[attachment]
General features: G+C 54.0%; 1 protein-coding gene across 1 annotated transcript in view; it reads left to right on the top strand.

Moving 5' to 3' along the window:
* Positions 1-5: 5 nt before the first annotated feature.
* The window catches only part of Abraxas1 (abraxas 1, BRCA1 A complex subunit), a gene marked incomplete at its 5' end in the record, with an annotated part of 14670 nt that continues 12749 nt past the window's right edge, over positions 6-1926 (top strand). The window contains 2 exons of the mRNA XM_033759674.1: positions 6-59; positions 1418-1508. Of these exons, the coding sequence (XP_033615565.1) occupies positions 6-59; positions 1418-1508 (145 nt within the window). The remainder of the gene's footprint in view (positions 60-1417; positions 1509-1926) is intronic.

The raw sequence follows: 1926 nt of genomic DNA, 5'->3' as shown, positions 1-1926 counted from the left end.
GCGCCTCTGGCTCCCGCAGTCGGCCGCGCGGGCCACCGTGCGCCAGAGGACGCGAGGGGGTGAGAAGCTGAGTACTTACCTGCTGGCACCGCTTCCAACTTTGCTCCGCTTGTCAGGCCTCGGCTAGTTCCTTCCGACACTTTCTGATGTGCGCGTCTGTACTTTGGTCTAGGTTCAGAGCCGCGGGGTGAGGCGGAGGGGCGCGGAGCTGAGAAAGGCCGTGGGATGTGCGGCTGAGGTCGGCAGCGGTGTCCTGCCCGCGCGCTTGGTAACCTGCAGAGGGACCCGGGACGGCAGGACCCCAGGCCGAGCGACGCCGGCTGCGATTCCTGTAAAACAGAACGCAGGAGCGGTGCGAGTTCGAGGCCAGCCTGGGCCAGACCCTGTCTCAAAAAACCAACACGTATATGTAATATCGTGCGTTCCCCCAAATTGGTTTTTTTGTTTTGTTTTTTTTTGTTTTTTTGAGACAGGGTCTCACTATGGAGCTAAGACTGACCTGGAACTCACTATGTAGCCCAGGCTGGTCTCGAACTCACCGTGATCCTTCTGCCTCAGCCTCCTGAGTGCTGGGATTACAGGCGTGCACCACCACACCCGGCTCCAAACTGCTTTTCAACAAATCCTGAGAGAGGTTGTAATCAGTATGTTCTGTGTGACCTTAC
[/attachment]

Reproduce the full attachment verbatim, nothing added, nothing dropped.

General features: G+C 54.0%; 1 protein-coding gene across 1 annotated transcript in view; it reads left to right on the top strand.

Moving 5' to 3' along the window:
* Positions 1-5: 5 nt before the first annotated feature.
* The window catches only part of Abraxas1 (abraxas 1, BRCA1 A complex subunit), a gene marked incomplete at its 5' end in the record, with an annotated part of 14670 nt that continues 12749 nt past the window's right edge, over positions 6-1926 (top strand). The window contains 2 exons of the mRNA XM_033759674.1: positions 6-59; positions 1418-1508. Of these exons, the coding sequence (XP_033615565.1) occupies positions 6-59; positions 1418-1508 (145 nt within the window). The remainder of the gene's footprint in view (positions 60-1417; positions 1509-1926) is intronic.

The raw sequence follows: 1926 nt of genomic DNA, 5'->3' as shown, positions 1-1926 counted from the left end.
GCGCCTCTGGCTCCCGCAGTCGGCCGCGCGGGCCACCGTGCGCCAGAGGACGCGAGGGGGTGAGAAGCTGAGTACTTACCTGCTGGCACCGCTTCCAACTTTGCTCCGCTTGTCAGGCCTCGGCTAGTTCCTTCCGACACTTTCTGATGTGCGCGTCTGTACTTTGGTCTAGGTTCAGAGCCGCGGGGTGAGGCGGAGGGGCGCGGAGCTGAGAAAGGCCGTGGGATGTGCGGCTGAGGTCGGCAGCGGTGTCCTGCCCGCGCGCTTGGTAACCTGCAGAGGGACCCGGGACGGCAGGACCCCAGGCCGAGCGACGCCGGCTGCGATTCCTGTAAAACAGAACGCAGGAGCGGTGCGAGTTCGAGGCCAGCCTGGGCCAGACCCTGTCTCAAAAAACCAACACGTATATGTAATATCGTGCGTTCCCCCAAATTGGTTTTTTTGTTTTGTTTTTTTTTGTTTTTTTGAGACAGGGTCTCACTATGGAGCTAAGACTGACCTGGAACTCACTATGTAGCCCAGGCTGGTCTCGAACTCACCGTGATCCTTCTGCCTCAGCCTCCTGAGTGCTGGGATTACAGGCGTGCACCACCACACCCGGCTCCAAACTGCTTTTCAACAAATCCTGAGAGAGGTTGTAATCAGTATGTTCTGTGTGACCTTAC